Preserving Washington Park must be priority moving forward
The conflict is more than a century old, dating back at least to California’s famous Hetch-Hetchy dam controversy, and can be generally characterized as the John Muir preservationist vs. “conservation through use” Gifford Pinchot utilitarian dynamic for our natural areas. It is everywhere a perpetual, exhausting tug-of-war.
The preservation point of view is in reality correct at least ninety percent of the time, but more often than not utilitarianism tends to hold sway to some degree. This is part and parcel of human nature. Most of the Earth’s livable surface is now impacted. Every once in a while, however, there comes a time for citizens to draw a line in the sand in the name of preservation for a particularly special natural area.
Such is the case with Washington Park, long one of Warren’s official “Passive Use” city parks. Its 65 acres feature an upland forest with outstanding views up and down the National Wild & Scenic Allegheny River. From its elevation 400 feet above the Allegheny, the confluence with Conewango Creek, around which Warren has been built, is striking. It is one of the few places where the elevated plateau topography of our region is obvious.
According to the Roger Tory Peterson Institute, the forest type here is oak-hickory with large red and white oaks dominating. Interspersed Norway spruce and Scotch pine, planted decades ago by forward-thinking Warrenites, have now reached great heights. Blueberry, witch-hazel, and the occasional American chestnut (once an important part of the canopy across Allegheny Plateau forests), are found in the understory.
Having been a member of the City’s Parks and Recreation Commission for nearly a decade, I have seen some truly crass and cringeworthy development ideas floated which would diminish — not enhance — the naturalness of Washington Park. These include things like a frisbee golf course, and a large zip line leading from the park down across the Allegheny River. Now we are hearing about an idea to crisscross the peaceful Washington Park forest with mountain biking trails.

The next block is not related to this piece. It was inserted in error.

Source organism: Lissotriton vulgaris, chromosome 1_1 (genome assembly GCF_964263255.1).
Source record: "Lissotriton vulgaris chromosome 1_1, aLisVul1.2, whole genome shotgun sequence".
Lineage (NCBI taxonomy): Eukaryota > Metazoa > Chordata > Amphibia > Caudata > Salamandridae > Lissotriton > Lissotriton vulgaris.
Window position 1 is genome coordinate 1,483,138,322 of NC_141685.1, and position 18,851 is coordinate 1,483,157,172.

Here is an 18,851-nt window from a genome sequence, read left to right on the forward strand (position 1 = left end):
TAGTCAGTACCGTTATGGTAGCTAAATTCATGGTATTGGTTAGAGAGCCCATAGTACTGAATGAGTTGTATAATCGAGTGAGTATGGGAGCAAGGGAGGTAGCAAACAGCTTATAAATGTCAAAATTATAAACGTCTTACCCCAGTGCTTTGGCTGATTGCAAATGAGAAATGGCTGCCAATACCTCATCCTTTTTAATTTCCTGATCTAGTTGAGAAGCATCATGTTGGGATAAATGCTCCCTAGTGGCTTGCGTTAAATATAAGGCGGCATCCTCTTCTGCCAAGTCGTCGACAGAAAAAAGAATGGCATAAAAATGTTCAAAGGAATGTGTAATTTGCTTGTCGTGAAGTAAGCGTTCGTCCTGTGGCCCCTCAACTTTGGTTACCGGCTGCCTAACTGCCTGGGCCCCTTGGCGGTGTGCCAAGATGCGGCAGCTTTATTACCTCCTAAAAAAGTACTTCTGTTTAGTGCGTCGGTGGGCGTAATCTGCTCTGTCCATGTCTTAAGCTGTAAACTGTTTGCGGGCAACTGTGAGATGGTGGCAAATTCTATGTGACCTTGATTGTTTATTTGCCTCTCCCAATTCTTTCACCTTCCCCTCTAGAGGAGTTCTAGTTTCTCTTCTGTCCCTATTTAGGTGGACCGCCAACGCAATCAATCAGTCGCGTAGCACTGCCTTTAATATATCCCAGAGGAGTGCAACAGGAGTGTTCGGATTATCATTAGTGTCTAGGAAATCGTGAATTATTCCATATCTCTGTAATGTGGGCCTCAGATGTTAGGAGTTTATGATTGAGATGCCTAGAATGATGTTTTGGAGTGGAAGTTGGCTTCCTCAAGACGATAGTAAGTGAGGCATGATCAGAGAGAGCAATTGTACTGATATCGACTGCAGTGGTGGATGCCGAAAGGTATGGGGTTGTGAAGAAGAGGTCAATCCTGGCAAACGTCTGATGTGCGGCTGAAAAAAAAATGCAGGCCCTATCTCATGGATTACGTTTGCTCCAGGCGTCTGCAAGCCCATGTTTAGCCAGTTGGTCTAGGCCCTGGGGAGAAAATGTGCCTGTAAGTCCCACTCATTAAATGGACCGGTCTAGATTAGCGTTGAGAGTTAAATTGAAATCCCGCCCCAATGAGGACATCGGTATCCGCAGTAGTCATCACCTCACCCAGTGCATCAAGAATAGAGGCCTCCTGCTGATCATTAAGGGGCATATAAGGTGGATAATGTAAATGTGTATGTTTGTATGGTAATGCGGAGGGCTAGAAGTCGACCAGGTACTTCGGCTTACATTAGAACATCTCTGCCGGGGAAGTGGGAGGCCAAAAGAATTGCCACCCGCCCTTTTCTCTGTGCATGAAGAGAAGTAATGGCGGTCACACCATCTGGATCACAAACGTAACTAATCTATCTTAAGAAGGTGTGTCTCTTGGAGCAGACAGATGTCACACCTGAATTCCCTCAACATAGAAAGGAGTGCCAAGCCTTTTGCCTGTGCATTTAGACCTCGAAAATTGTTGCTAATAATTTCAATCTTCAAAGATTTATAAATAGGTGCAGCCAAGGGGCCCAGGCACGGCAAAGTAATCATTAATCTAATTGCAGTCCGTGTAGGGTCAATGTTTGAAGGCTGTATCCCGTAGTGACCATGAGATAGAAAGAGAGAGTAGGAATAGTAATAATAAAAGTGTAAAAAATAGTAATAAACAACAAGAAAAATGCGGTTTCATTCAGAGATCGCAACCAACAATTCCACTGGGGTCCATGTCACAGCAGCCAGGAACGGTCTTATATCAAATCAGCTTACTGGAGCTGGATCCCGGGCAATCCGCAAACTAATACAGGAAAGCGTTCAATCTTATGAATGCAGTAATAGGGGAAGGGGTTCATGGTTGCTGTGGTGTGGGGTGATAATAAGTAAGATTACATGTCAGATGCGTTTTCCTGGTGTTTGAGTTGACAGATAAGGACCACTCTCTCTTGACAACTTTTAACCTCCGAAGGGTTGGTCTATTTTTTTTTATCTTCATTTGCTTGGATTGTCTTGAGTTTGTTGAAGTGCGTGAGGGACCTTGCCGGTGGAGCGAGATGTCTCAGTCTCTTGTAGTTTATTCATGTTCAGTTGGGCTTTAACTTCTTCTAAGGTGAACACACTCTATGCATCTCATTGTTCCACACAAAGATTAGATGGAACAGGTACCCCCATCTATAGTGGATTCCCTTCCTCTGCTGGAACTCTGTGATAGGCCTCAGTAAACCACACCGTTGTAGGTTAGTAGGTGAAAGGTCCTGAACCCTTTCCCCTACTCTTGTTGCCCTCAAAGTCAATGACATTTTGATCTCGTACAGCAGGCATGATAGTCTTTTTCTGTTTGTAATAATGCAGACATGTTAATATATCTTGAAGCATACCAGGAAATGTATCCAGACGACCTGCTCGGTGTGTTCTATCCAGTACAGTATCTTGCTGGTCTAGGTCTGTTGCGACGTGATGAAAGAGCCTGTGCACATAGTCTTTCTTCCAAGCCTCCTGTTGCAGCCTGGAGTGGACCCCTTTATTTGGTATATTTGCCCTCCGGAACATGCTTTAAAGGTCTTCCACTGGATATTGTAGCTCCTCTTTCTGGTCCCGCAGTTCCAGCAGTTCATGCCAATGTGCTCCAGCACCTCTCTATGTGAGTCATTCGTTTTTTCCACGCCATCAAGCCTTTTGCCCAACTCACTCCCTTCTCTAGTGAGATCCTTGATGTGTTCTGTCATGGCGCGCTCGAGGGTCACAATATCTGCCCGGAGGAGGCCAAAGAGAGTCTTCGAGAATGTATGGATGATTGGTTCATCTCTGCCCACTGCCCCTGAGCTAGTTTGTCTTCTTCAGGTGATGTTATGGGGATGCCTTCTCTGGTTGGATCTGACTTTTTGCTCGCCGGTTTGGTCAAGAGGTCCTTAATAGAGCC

For many years I have wanted to prepare a detailed report outlining the concept of an enduring nature reserve at Washington Park, on par with an Audubon Nature Center, or Anders Run Natural Area, to cite two local examples, but have not had the time. So this brief essay will have to serve as an introduction instead.
There is no justification for suddenly reneging on the formal Passive Use designation for Washington Park, and the idea of mountain biking on hiking trails on public lands anywhere is unsafe on its face. And now, a rapidly growing threat to public safety on hiking trails — particularly for our vulnerable young children and elderly hikers — has emerged. Stealth motorized mountain bikes, or “e-bikes,” have exploded in popularity in recent years.
Aided by hidden electric motors, e-bikes can reach unnatural and unsafe speeds with relatively little effort. Alarmed, the U.S. Forest Service and Bureau of Land Management have established that e-bikes are motorized vehicles (just like motorcycles, ATVs, and snowmobiles) and that they, therefore, cannot be used on non-motorized trails.